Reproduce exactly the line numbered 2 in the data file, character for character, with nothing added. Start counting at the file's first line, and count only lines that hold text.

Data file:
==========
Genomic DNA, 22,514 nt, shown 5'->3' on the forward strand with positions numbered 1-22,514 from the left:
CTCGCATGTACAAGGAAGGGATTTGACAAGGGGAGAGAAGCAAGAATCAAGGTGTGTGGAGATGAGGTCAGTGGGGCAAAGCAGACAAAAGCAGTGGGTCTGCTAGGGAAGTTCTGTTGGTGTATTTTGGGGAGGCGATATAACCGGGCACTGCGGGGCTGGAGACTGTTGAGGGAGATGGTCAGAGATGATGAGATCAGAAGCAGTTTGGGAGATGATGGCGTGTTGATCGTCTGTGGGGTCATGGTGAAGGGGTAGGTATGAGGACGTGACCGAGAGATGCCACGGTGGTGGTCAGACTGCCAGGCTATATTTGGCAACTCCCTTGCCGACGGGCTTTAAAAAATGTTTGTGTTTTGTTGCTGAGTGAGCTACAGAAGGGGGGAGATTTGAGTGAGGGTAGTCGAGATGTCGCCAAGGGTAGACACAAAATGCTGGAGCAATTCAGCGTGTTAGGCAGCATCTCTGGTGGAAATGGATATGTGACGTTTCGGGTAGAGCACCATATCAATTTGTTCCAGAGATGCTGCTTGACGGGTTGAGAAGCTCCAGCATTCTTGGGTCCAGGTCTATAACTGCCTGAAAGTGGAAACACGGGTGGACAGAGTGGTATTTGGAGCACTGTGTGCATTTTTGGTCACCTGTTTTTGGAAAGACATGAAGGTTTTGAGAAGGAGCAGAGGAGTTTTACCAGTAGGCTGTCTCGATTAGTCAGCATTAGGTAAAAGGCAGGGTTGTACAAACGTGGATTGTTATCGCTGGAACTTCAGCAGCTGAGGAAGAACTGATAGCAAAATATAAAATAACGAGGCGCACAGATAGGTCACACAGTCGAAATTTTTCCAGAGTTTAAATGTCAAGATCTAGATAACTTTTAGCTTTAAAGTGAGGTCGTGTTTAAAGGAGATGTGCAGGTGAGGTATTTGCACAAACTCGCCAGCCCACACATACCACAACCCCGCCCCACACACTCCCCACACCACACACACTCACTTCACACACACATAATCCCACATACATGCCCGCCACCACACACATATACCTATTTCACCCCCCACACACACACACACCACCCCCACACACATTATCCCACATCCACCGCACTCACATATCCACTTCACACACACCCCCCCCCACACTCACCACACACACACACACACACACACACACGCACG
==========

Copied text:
CTCGCATGTACAAGGAAGGGATTTGACAAGGGGAGAGAAGCAAGAATCAAGGTGTGTGGAGATGAGGTCAGTGGGGCAAAGCAGACAAAAGCAGTGGGTCTGCTAGGGAAGTTCTGTTGGTGTATTTTGGGGAGGCGATATAACCGGGCACTGCGGGGCTGGAGACTGTTGAGGGAGATGGTCAGAGATGATGAGATCAGAAGCAGTTTGGGAGATGATGGCGTGTTGATCGTCTGTGGGGTCATGGTGAAGGGGTAGGTATGAGGACGTGACCGAGAGATGCCACGGTGGTGGTCAGACTGCCAGGCTATATTTGGCAACTCCCTTGCCGACGGGCTTTAAAAAATGTTTGTGTTTTGTTGCTGAGTGAGCTACAGAAGGGGGGAGATTTGAGTGAGGGTAGTCGAGATGTCGCCAAGGGTAGACACAAAATGCTGGAGCAATTCAGCGTGTTAGGCAGCATCTCTGGTGGAAATGGATATGTGACGTTTCGGGTAGAGCACCATATCAATTTGTTCCAGAGATGCTGCTTGACGGGTTGAGAAGCTCCAGCATTCTTGGGTCCAGGTCTATAACTGCCTGAAAGTGGAAACACGGGTGGACAGAGTGGTATTTGGAGCACTGTGTGCATTTTTGGTCACCTGTTTTTGGAAAGACATGAAGGTTTTGAGAAGGAGCAGAGGAGTTTTACCAGTAGGCTGTCTCGATTAGTCAGCATTAGGTAAAAGGCAGGGTTGTACAAACGTGGATTGTTATCGCTGGAACTTCAGCAGCTGAGGAAGAACTGATAGCAAAATATAAAATAACGAGGCGCACAGATAGGTCACACAGTCGAAATTTTTCCAGAGTTTAAATGTCAAGATCTAGATAACTTTTAGCTTTAAAGTGAGGTCGTGTTTAAAGGAGATGTGCAGGTGAGGTATTTGCACAAACTCGCCAGCCCACACATACCACAACCCCGCCCCACACACTCCCCACACCACACACACTCACTTCACACACACATAATCCCACATACATGCCCGCCACCACACACATATACCTATTTCACCCCCCACACACACACACACCACCCCCACACACATTATCCCACATCCACCGCACTCACATATCCACTTCACACACACCCCCCCCCACACTCACCACACACACACACACACACACACACACGCACG